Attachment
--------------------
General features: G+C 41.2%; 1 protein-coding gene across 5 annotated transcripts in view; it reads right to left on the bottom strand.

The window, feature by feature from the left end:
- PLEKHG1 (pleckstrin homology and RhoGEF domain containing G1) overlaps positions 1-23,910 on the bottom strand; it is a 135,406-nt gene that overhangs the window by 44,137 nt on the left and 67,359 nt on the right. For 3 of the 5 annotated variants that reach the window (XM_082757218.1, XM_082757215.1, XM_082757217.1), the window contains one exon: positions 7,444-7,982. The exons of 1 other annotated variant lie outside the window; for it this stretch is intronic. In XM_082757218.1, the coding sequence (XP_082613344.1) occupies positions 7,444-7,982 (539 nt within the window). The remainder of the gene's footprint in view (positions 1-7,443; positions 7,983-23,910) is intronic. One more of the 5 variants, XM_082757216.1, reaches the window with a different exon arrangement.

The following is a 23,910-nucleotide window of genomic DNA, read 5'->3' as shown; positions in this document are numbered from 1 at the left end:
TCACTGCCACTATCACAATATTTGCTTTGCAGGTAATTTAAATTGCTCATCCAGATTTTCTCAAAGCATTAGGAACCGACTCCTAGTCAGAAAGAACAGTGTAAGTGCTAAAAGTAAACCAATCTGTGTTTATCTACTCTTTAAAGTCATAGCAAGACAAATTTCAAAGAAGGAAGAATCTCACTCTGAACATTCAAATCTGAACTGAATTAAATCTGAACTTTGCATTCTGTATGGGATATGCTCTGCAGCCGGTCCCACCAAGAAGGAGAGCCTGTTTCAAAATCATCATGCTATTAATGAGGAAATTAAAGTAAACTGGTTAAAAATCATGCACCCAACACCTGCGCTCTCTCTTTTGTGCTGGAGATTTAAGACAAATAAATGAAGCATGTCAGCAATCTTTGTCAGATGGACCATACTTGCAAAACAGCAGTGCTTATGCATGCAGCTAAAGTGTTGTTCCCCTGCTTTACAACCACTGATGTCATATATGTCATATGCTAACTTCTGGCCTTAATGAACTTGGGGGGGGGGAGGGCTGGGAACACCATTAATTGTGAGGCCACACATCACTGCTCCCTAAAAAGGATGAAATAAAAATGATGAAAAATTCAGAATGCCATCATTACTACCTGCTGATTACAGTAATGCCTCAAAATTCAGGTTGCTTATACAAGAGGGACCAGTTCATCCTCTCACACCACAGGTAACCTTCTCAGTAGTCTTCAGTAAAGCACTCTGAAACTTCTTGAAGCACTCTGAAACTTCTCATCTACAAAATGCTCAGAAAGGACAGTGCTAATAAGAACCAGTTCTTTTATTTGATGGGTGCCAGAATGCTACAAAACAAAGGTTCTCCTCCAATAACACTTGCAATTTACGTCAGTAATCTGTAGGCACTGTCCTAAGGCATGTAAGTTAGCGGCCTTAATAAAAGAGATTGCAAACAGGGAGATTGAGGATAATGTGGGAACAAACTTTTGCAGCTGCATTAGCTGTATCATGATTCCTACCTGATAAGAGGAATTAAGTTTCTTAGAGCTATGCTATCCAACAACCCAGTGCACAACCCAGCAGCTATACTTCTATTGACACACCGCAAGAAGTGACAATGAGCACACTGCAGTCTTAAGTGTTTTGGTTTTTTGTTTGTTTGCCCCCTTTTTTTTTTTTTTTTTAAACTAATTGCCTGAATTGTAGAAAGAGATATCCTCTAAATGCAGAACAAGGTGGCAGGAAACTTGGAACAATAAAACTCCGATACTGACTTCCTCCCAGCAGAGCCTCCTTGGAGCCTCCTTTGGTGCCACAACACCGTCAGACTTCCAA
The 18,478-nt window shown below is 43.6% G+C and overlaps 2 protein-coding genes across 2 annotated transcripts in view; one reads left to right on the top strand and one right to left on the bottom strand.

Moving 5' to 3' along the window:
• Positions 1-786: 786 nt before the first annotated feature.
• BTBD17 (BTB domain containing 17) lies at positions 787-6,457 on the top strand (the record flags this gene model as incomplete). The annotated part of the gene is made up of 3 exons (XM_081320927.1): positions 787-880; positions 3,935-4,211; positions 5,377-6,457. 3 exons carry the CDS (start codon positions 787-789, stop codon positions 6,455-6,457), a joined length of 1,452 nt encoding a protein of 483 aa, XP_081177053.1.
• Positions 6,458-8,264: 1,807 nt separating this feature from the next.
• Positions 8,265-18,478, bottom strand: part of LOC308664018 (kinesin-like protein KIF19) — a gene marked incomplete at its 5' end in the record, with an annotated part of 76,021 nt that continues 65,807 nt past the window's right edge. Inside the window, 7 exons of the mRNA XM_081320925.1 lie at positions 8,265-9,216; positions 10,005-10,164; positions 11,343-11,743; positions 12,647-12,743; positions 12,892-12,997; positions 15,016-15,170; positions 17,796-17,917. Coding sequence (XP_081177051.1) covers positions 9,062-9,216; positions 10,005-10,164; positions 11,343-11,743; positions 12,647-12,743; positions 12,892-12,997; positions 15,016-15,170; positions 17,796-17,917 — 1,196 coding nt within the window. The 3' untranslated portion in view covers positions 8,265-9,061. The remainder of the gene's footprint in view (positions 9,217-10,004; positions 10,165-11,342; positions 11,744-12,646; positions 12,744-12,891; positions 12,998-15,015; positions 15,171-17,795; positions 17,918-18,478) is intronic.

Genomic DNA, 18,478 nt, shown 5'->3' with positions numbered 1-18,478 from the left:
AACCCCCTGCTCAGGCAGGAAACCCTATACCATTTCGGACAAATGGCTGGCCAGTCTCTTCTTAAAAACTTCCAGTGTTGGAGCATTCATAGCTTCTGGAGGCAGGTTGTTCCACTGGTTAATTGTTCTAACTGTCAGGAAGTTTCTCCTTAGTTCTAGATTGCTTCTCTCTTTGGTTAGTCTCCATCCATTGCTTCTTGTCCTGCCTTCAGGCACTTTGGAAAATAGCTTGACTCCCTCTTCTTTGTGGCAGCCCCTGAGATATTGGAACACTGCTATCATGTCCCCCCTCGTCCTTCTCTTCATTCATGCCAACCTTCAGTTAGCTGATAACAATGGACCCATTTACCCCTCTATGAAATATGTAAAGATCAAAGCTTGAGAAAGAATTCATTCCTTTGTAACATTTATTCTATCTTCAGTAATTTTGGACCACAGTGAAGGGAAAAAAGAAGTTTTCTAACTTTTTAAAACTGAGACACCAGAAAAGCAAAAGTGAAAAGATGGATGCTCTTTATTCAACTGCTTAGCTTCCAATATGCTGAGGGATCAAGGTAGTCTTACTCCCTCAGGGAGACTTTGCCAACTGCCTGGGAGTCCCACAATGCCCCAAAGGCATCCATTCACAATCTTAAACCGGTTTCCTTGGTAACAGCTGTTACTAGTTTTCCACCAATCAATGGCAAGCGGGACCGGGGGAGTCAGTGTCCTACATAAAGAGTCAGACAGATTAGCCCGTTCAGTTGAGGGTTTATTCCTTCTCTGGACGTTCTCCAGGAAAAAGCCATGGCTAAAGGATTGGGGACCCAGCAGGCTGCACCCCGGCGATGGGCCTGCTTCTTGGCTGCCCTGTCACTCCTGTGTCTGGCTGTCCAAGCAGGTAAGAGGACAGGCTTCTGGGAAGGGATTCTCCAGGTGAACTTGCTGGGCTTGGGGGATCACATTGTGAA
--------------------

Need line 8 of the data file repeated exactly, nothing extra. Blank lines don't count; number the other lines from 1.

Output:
• Positions 1-786: 786 nt before the first annotated feature.